Similarly there are striking similarities between the events recorded in Luke 24 and those recounted in Acts 8. The protagonists are on the road away from Jerusalem. In each case we find a person or persons musing about God's dealings with the world. In each case we find a person or persons puzzled, to say the least, by the 'suffering servant'. He and they are wondering who this figure might be, what God could possibly be doing through him, The two disciples on the road to Emmaus thought he would be the one to redeem Israel. The Ethiopian is completely at a loss.

In each case the traveller or travellers are joined by a stranger who, beginning from a text, 'explains' the suffering of the Christ for them. In Luke 24 and Acts 8 we have a liturgy of the word leading to the celebration of a sacrament. In the gospel it is the breaking of bread, the moment in which the two disciples recognise Jesus, just as he is taken from them. In Acts it is the baptism of the Ethiopian - 'what is to prevent me being baptised?' (which has the ring of a question from an early Christian liturgy). The two sacraments are the ways in which those who have come to believe may participate in the paschal mystery of Christ, identify with it and make it their own. Baptism is the sacrament in which faith in that mystery is first bestowed, just as it conforms the baptised person to Christ in his dying and rising from the dead. And just as Jesus disappears in the moment in which he is recognised so Philip disappears after the baptism and the Ethiopian sees him no more.

Applying all this to our own experience we can say at least this much: that our liturgies and sacramental celebrations are similarly structured. There is a liturgy of the word followed by a celebration of the sacrament. We too need the riches of the scriptures to be opened up for us just as we need our hearts, minds and eyes to be opened to the presence of Christ with us. Just as for these first believers, the suffering of the Christ remains at the heart of things: 'was it not written that the Christ should suffer and so enter into his glory?' Had he not said (today's gospel reading) that the bread he would give would be his flesh, for the life of the world?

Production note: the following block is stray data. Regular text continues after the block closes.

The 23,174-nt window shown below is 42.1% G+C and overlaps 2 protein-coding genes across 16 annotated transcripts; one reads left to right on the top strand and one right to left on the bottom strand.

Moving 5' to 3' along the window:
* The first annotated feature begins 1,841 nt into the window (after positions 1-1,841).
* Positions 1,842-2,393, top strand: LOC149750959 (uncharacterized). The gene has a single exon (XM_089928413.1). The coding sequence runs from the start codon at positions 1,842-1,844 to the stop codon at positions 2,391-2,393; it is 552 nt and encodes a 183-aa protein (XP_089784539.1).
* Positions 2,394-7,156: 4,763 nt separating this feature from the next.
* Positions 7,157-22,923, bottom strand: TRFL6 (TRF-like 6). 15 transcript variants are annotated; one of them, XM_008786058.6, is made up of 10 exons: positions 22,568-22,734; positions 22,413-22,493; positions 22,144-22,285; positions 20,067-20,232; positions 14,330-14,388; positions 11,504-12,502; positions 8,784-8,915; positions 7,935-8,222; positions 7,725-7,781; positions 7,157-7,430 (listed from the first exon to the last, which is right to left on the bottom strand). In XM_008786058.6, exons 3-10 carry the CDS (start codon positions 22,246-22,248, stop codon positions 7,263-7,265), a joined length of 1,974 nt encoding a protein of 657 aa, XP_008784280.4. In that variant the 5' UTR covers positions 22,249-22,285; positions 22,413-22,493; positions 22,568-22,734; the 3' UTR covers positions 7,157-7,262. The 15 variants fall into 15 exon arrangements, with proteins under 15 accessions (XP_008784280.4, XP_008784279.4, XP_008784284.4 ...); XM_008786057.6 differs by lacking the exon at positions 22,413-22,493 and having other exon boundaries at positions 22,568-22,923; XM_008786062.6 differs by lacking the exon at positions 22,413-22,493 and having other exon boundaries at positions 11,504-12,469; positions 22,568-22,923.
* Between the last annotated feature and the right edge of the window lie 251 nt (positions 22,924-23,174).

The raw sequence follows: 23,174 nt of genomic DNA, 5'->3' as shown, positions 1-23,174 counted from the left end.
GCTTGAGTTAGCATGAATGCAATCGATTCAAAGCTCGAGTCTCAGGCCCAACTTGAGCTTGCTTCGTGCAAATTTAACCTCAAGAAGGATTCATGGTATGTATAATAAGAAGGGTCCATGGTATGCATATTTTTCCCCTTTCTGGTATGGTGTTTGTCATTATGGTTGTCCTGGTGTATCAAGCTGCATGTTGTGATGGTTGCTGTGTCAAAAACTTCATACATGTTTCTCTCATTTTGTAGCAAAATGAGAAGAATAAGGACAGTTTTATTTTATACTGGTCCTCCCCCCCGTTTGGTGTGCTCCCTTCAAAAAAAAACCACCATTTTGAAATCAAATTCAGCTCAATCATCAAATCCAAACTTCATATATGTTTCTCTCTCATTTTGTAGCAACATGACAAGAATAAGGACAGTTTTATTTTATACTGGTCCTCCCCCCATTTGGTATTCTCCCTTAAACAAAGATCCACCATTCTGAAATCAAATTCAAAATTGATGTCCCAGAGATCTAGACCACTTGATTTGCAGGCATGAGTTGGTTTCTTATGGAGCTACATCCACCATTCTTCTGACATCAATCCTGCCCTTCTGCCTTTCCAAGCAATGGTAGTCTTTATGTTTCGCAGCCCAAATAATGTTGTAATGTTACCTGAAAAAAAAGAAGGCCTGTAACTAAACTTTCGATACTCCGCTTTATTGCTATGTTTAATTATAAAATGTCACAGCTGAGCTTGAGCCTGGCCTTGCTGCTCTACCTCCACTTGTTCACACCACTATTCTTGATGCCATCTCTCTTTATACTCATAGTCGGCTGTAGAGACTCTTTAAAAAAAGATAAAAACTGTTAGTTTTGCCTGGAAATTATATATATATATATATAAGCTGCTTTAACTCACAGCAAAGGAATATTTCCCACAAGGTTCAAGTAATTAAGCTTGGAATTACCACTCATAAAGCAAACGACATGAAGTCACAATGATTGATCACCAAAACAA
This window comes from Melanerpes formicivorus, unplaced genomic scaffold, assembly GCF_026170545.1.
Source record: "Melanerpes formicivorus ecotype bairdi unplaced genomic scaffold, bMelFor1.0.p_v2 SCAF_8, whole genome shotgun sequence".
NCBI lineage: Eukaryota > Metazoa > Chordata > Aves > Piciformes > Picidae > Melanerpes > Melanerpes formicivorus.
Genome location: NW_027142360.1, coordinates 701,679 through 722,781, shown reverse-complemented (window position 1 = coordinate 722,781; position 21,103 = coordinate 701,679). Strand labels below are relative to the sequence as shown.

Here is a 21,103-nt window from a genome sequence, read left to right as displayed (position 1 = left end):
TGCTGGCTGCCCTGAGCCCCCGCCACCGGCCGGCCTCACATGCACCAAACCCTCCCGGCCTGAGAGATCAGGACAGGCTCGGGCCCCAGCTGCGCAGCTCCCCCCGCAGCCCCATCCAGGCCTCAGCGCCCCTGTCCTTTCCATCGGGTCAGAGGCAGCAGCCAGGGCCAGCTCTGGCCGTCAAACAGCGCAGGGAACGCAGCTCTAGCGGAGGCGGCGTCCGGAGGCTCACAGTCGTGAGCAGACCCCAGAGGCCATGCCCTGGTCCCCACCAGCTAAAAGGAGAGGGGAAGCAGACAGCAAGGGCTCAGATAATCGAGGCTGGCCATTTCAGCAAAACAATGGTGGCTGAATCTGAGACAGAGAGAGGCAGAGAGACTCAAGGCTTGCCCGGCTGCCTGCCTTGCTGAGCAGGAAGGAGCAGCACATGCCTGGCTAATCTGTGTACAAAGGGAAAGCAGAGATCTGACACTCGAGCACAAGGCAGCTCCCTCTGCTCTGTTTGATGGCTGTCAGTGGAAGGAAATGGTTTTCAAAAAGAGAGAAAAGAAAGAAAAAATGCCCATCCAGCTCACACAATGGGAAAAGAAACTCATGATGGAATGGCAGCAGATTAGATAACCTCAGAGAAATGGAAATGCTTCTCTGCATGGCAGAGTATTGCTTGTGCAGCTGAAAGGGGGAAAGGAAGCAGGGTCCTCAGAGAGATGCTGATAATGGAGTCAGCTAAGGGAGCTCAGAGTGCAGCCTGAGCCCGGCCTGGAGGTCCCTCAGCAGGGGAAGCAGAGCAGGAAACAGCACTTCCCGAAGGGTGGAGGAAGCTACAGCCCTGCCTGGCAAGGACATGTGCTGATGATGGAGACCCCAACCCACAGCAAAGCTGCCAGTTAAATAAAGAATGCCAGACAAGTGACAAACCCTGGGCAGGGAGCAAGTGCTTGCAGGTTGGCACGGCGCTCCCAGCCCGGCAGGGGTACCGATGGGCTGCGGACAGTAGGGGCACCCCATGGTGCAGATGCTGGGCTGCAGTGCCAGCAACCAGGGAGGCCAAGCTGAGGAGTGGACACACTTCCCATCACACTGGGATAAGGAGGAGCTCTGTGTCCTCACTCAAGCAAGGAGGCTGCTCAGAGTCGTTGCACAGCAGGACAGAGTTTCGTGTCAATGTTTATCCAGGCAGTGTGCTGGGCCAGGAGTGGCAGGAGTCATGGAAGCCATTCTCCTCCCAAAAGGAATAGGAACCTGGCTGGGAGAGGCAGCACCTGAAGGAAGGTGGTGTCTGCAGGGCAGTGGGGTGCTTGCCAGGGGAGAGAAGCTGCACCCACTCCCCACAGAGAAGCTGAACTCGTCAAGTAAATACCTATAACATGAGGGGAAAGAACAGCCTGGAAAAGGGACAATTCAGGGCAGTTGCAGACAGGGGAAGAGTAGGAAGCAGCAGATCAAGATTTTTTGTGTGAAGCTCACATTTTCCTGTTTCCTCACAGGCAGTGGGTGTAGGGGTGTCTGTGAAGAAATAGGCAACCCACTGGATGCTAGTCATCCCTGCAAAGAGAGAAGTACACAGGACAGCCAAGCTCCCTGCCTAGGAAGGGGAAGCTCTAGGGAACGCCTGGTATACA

We continue to need help, whatever the direction in which we are travelling, whatever our perplexity or puzzlement. We have not yet entered fully into the mystery of the cross which remains a stumbling block and a folly. But whatever road we are on, whatever questioning we have, however far we might be from the destination, the Spirit seeks us out. He will find ways to assure us of the presence of Christ, help us to understand the mystery of His love, lead us to a deeper experience of the mysteries we celebrate in our liturgies and which we seek to live out in our lives.

Wednesday, 18 April 2018

Easter Week 3 Wednesday

Readings: Acts 8:1b-8; Psalm 66; John 6:35-40

Not for the last time we hear of external events that, in spite of themselves and even contrary to their explicit purpose, favour the spread of the gospel. Whether it is persecution, as here, or resistance and indifference, arguments among the preachers themselves, or the need to recover from a bruising encounter - there are many extraneous things that result in great leaps forward in the preaching of the gospel. Scattering because of the persecution that breaks out in Jerusalem after the martyrdom of Stephen, a persecution whose most energetic promoter is Saul, the Christian preachers go to different parts of the Holy Land and so fulfil the second part of the prediction Jesus made at the beginning of Acts: 'you will be my witnesses in Jerusalem, in all Judea and Samaria, and to the ends of the earth' (1:8)